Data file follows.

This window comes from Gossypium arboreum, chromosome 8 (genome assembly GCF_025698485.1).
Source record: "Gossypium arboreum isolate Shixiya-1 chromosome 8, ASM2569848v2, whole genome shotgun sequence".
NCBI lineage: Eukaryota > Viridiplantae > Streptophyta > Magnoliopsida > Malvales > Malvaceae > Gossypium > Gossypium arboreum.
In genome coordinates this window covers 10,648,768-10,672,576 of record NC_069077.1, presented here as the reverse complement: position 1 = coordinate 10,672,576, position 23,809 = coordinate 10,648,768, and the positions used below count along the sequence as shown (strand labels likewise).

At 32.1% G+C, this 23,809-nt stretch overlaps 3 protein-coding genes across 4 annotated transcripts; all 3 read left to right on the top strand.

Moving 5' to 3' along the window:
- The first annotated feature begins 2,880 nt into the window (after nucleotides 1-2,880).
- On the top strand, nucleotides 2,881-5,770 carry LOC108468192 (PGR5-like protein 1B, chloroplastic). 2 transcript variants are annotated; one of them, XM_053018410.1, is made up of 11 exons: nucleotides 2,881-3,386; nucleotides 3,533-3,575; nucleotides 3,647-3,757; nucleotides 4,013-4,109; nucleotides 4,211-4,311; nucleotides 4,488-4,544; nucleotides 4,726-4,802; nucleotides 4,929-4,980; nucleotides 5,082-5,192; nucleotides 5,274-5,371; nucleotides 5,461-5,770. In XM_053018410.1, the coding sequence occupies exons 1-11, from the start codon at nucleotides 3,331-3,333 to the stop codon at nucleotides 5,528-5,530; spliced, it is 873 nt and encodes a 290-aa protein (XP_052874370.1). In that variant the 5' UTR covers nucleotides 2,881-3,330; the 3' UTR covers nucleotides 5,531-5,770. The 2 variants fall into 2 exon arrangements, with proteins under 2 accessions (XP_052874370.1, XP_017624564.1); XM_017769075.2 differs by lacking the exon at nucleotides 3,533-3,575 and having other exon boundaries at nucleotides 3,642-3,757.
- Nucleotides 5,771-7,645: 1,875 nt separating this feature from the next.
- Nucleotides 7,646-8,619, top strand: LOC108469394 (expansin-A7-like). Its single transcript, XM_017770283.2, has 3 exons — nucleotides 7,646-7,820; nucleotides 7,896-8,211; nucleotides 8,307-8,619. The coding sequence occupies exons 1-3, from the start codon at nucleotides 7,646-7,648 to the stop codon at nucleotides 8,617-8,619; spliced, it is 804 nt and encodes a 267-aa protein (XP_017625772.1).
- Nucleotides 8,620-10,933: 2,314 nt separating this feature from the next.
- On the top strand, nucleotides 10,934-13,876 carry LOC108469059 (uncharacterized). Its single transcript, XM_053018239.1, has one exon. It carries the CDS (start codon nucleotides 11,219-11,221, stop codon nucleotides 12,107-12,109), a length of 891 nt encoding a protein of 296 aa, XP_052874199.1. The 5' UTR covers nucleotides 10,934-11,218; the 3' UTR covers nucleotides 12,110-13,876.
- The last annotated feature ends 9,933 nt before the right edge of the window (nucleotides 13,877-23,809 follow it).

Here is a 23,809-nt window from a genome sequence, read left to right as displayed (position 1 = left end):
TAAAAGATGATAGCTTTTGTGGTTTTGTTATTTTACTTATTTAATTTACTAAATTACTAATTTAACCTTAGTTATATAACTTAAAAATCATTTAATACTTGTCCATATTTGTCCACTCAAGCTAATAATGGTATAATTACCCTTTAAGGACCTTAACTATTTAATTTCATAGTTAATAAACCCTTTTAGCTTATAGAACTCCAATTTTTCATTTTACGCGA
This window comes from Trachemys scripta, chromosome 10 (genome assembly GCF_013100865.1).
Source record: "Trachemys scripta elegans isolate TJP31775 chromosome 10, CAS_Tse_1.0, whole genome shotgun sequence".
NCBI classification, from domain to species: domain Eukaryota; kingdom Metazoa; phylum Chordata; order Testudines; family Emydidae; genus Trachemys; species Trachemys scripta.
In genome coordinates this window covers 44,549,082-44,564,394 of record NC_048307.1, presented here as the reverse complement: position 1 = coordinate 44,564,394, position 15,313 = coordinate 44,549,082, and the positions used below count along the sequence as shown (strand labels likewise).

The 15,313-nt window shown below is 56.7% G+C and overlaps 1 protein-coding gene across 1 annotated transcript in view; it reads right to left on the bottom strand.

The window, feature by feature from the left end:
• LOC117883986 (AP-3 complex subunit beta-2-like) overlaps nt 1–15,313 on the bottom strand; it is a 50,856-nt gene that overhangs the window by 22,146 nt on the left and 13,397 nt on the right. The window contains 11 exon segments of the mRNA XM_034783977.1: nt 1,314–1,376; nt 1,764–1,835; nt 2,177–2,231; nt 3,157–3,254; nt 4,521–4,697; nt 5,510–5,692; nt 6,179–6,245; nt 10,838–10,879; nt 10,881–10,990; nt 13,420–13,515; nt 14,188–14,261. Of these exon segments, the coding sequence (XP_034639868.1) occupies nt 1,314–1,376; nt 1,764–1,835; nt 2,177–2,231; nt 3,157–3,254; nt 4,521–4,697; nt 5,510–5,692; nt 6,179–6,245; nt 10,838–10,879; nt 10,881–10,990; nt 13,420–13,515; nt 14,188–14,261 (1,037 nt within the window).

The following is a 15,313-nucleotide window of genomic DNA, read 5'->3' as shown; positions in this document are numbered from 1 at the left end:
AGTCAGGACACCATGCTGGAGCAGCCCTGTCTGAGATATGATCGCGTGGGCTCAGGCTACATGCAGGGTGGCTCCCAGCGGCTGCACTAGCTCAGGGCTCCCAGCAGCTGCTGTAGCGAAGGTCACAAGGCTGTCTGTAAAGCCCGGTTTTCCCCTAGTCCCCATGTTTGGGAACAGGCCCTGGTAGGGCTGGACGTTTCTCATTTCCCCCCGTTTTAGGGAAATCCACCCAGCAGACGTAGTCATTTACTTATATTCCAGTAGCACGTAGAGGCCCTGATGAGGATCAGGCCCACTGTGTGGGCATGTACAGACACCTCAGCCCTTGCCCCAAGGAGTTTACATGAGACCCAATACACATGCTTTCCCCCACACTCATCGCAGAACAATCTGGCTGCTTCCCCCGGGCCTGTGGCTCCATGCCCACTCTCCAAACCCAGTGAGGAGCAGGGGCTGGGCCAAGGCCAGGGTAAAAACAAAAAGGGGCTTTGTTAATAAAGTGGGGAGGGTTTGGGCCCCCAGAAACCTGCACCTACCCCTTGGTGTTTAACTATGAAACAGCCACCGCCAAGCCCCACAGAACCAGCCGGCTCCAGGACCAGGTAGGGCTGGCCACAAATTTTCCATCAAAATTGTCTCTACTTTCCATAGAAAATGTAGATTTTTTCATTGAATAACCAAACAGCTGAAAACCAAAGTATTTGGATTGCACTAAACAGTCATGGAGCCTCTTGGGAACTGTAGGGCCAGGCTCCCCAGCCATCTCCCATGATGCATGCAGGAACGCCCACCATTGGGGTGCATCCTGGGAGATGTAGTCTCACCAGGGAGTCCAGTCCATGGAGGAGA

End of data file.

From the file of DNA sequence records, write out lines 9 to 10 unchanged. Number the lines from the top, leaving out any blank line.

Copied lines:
- Nucleotides 5,771-7,645: 1,875 nt separating this feature from the next.
- Nucleotides 7,646-8,619, top strand: LOC108469394 (expansin-A7-like). Its single transcript, XM_017770283.2, has 3 exons — nucleotides 7,646-7,820; nucleotides 7,896-8,211; nucleotides 8,307-8,619. The coding sequence occupies exons 1-3, from the start codon at nucleotides 7,646-7,648 to the stop codon at nucleotides 8,617-8,619; spliced, it is 804 nt and encodes a 267-aa protein (XP_017625772.1).